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A group of organizations have released letters of support for a Z. Smith Reynolds Foundation grant which, if funding is approved, would bring a public art project to Roanoke Rapids honoring Sarah Keys, whose complaint to the Interstate Commerce Commission in the 1950s led to desegregation of bus lines traveling across state borders.

The basis of that complaint occurred when Keys — now Sarah Keys Evans —  a private in the Women’s Army Corps, departed her WAC post in Fort Dix, New Jersey, on the evening of July 31, 1952, for a furlough to her hometown of Washington, North Carolina.

She boarded an integrated bus in New Jersey and transferred without trouble in Washington, D.C, to a Carolina Trailways bus.

She took the fifth seat from the front in the white section. When her bus pulled into the Roanoke Rapids Trailways terminal, however, a new driver took the wheel and demanded that she comply with the carrier's Jim Crow regulation by moving to what was then called the colored section in the back of the bus so that a white Marine could occupy her seat.

Keys refused to move, the driver emptied the bus and directed the other passengers to another vehicle. He barred Keys from boarding it.

An altercation ensued and Keys was arrested, charged with disorderly conduct, jailed overnight, then convicted of the disorderly conduct charge and fined $25.

The case, Sarah Keys v. Carolina Coach Company, which was ruled upon in 1955, is considered a landmark civil rights case in the United States and banned segregation of black passengers in buses traveling across state lines.

While considered a landmark case in the nation’s fight for civil rights, “It’s not that well known,” said Charles McCollum, a minister and president and cofounder of the Roanoke Valley Southern Christian Leadership Conference.

The SCLC is one of the 11 organizations thus far supporting the efforts to earn the $50,000 grant for the Inclusive Public Art Initiative being offered by Z. Smith Reynolds.

The initiative focuses on public art which represents North Carolinians, especially women and people of color whose stories historically have gone untold or are seldom told.

Letters of support have been received from Alpha Kappa Alpha Sorority; Alpha Phi Alpha Fraternity; the city of Roanoke Rapids; Halifax Community College; Halifax County Arts Council; Halifax County Branch of the NAACP; Halifax County Convention and Visitors Bureau; Main Street Roanoke Rapids; Roanoke Valley Historically Black Colleges and Universities and the Roanoke Valley Community Health Initiative.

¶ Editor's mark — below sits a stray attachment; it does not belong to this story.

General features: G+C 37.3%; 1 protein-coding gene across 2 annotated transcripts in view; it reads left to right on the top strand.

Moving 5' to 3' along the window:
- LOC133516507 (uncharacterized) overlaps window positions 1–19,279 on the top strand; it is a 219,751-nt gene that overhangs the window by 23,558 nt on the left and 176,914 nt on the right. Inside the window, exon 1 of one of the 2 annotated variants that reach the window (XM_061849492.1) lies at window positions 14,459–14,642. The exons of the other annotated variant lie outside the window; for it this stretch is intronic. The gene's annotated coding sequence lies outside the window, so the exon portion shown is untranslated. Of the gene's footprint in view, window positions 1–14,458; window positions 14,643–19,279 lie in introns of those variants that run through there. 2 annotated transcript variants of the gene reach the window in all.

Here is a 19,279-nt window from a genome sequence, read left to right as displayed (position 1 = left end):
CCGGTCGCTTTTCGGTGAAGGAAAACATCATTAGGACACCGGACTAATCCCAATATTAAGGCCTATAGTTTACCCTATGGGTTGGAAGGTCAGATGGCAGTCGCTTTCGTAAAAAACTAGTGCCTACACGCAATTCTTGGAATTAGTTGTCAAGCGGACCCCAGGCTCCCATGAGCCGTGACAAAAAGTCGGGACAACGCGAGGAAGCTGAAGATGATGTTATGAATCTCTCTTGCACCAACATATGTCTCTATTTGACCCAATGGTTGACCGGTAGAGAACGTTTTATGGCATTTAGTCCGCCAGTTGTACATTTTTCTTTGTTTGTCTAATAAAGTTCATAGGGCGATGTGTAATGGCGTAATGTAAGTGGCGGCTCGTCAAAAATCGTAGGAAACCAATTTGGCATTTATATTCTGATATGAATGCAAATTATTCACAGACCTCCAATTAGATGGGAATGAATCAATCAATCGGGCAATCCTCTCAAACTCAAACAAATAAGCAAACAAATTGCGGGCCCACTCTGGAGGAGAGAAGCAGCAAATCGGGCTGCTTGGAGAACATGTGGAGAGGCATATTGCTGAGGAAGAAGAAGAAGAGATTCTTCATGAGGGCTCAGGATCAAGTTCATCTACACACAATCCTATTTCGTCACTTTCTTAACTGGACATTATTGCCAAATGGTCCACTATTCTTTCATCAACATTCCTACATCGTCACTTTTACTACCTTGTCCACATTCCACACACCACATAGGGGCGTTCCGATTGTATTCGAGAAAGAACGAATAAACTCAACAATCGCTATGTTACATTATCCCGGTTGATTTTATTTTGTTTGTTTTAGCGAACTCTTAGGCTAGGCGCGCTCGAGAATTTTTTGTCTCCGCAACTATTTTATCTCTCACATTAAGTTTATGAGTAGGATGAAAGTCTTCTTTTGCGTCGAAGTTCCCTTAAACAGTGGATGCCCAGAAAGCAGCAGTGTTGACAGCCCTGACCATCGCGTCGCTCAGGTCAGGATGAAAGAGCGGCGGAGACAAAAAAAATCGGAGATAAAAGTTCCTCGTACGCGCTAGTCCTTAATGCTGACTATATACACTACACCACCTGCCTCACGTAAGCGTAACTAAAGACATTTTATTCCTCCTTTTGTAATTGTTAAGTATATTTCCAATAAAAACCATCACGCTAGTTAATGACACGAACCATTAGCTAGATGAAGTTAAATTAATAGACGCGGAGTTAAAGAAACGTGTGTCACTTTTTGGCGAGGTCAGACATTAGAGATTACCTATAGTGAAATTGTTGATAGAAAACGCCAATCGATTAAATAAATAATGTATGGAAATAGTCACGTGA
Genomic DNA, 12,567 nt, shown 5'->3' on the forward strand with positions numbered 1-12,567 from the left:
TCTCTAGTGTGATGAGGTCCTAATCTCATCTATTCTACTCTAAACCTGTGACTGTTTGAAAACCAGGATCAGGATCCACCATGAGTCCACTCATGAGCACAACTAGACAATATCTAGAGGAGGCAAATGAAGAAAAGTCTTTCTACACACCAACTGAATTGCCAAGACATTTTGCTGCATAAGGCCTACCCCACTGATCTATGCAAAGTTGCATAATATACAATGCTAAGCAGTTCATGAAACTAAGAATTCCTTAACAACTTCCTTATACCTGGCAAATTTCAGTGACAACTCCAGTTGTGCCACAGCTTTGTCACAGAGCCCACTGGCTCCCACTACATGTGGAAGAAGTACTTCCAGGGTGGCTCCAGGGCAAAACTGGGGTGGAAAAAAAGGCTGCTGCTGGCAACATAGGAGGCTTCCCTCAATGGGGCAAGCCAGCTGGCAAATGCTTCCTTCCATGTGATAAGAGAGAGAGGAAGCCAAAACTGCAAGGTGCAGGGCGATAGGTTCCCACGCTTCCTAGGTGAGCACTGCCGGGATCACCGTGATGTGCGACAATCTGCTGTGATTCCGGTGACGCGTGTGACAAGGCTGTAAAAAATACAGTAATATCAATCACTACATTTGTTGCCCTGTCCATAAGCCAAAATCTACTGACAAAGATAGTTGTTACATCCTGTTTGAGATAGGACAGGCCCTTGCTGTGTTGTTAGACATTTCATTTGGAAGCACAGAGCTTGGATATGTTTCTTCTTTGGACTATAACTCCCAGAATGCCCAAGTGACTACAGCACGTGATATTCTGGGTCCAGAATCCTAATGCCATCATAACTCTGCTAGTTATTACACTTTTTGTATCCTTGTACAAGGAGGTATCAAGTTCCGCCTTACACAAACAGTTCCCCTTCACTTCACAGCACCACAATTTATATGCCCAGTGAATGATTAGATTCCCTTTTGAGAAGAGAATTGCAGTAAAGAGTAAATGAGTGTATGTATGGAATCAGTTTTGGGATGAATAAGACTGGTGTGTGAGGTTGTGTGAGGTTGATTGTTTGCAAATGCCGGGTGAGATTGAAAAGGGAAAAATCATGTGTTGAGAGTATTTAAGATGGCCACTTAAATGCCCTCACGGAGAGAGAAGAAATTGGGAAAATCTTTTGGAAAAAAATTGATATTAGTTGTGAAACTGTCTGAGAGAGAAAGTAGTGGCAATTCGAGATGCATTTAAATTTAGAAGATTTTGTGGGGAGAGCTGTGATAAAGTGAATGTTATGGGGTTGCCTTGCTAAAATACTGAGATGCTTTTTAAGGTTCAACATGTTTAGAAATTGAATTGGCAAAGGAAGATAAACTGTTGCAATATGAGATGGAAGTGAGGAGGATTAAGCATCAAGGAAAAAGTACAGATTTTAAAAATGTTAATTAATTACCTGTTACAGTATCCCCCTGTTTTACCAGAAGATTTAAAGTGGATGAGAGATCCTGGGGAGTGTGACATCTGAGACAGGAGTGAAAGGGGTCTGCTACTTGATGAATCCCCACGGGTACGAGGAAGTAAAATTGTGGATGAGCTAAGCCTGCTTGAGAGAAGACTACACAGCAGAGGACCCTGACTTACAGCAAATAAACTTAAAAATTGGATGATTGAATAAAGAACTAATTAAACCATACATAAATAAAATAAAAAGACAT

McCollum said other organizations are being solicited for support and two more public community sessions are set to brief the public on the project — one on Wednesday at 5 p.m. at Littleton Town Hall and another at 5 p.m. on March 18 at Halifax Community College in the auditorium of Room 108.

The 1955 ICC ruling predated Rosa Parks’ refusal to go to the back of a bus in Montgomery, Alabama, by a week.

The Keys case, McCollum said, “Had more implications because it was an interstate transportation issue. She (Keys) should have been celebrated as much as Rosa Parks. She was coming home to visit her parents. If she had gave up her seat we wouldn’t be sitting here.”

As it stands now, the Sarah Keys initiative is one of 20 semi finalists out of 80 initial applications.

McCollum is confident the project has merit and if the grant is awarded plans would be to build an art monument honoring Keys at Martin Luther King Community Park at Wyche and Virginia streets.

Ervin Griffin, a member of the SCLC and former HCC president, said the plan for the memorial will be a wall which tells the Sarah Keys story with artistic renderings by Halifax County artist Napoleon Hill.

The memorial, Griffin said, will end on a positive note. “We want to get Ms. Keys to come back.”

Hill said he is honored to be the chosen artist. “It’s great. It’s something that had impact on the community. This has had a great impact on history.”

McCollum said in the eventuality the grant is not awarded, there will be fundraisers to do the project anyway.

“I don’t know there’ll be a more compelling project,” said Ophelia Gould-Faison, an SCLC member.

McCollum feels the project fits the initiative. “I’m a product of that time, I had to sit in the back. She made a decision that allowed us to enjoy interstate travel.”